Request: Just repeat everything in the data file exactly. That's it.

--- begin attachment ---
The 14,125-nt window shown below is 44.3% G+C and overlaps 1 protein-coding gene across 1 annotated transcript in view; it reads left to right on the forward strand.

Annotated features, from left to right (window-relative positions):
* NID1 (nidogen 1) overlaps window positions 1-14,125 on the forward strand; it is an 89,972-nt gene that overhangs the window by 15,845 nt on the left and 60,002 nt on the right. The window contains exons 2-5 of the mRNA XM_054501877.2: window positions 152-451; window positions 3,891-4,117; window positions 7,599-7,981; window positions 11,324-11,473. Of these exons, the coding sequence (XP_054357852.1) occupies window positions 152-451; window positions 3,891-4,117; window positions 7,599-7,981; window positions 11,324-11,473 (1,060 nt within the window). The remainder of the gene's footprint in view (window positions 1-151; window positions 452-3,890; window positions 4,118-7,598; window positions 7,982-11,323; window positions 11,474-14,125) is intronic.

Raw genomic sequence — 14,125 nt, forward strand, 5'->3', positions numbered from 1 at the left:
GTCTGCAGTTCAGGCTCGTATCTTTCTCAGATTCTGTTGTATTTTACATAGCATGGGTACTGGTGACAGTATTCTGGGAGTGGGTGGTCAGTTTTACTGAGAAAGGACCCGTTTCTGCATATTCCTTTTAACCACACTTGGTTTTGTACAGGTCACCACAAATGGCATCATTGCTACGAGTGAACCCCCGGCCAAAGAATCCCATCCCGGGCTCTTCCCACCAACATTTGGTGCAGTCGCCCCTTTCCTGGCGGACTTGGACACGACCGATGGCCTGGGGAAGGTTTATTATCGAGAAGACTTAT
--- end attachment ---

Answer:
The 14,125-nt window shown below is 44.3% G+C and overlaps 1 protein-coding gene across 1 annotated transcript in view; it reads left to right on the forward strand.

Annotated features, from left to right (window-relative positions):
* NID1 (nidogen 1) overlaps window positions 1-14,125 on the forward strand; it is an 89,972-nt gene that overhangs the window by 15,845 nt on the left and 60,002 nt on the right. The window contains exons 2-5 of the mRNA XM_054501877.2: window positions 152-451; window positions 3,891-4,117; window positions 7,599-7,981; window positions 11,324-11,473. Of these exons, the coding sequence (XP_054357852.1) occupies window positions 152-451; window positions 3,891-4,117; window positions 7,599-7,981; window positions 11,324-11,473 (1,060 nt within the window). The remainder of the gene's footprint in view (window positions 1-151; window positions 452-3,890; window positions 4,118-7,598; window positions 7,982-11,323; window positions 11,474-14,125) is intronic.

Raw genomic sequence — 14,125 nt, forward strand, 5'->3', positions numbered from 1 at the left:
GTCTGCAGTTCAGGCTCGTATCTTTCTCAGATTCTGTTGTATTTTACATAGCATGGGTACTGGTGACAGTATTCTGGGAGTGGGTGGTCAGTTTTACTGAGAAAGGACCCGTTTCTGCATATTCCTTTTAACCACACTTGGTTTTGTACAGGTCACCACAAATGGCATCATTGCTACGAGTGAACCCCCGGCCAAAGAATCCCATCCCGGGCTCTTCCCACCAACATTTGGTGCAGTCGCCCCTTTCCTGGCGGACTTGGACACGACCGATGGCCTGGGGAAGGTTTATTATCGAGAAGACTTAT